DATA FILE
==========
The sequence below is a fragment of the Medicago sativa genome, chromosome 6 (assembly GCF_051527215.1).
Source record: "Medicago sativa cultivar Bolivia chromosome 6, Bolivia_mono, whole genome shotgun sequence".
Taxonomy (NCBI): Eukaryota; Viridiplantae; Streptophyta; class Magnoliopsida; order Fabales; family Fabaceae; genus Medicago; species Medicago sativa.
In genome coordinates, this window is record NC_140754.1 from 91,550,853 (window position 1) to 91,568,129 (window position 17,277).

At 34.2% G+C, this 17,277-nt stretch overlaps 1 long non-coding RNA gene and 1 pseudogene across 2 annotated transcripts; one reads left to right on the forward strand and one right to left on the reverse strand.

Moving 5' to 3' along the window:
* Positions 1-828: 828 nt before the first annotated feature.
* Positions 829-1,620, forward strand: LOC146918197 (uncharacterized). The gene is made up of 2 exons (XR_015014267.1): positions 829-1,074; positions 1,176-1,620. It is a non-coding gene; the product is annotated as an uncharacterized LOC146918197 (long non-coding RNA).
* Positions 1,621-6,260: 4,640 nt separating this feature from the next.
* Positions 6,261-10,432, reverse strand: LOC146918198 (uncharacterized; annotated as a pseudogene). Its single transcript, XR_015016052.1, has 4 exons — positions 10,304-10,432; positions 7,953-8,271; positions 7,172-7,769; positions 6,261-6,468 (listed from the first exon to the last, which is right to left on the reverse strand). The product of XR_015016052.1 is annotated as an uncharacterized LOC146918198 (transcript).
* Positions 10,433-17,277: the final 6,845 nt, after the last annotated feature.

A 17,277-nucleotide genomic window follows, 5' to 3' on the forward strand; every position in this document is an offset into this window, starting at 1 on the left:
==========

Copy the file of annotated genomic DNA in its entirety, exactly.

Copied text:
The sequence below is a fragment of the Medicago sativa genome, chromosome 6 (assembly GCF_051527215.1).
Source record: "Medicago sativa cultivar Bolivia chromosome 6, Bolivia_mono, whole genome shotgun sequence".
Taxonomy (NCBI): Eukaryota; Viridiplantae; Streptophyta; class Magnoliopsida; order Fabales; family Fabaceae; genus Medicago; species Medicago sativa.
In genome coordinates, this window is record NC_140754.1 from 91,550,853 (window position 1) to 91,568,129 (window position 17,277).

At 34.2% G+C, this 17,277-nt stretch overlaps 1 long non-coding RNA gene and 1 pseudogene across 2 annotated transcripts; one reads left to right on the forward strand and one right to left on the reverse strand.

Moving 5' to 3' along the window:
* Positions 1-828: 828 nt before the first annotated feature.
* Positions 829-1,620, forward strand: LOC146918197 (uncharacterized). The gene is made up of 2 exons (XR_015014267.1): positions 829-1,074; positions 1,176-1,620. It is a non-coding gene; the product is annotated as an uncharacterized LOC146918197 (long non-coding RNA).
* Positions 1,621-6,260: 4,640 nt separating this feature from the next.
* Positions 6,261-10,432, reverse strand: LOC146918198 (uncharacterized; annotated as a pseudogene). Its single transcript, XR_015016052.1, has 4 exons — positions 10,304-10,432; positions 7,953-8,271; positions 7,172-7,769; positions 6,261-6,468 (listed from the first exon to the last, which is right to left on the reverse strand). The product of XR_015016052.1 is annotated as an uncharacterized LOC146918198 (transcript).
* Positions 10,433-17,277: the final 6,845 nt, after the last annotated feature.

A 17,277-nucleotide genomic window follows, 5' to 3' on the forward strand; every position in this document is an offset into this window, starting at 1 on the left: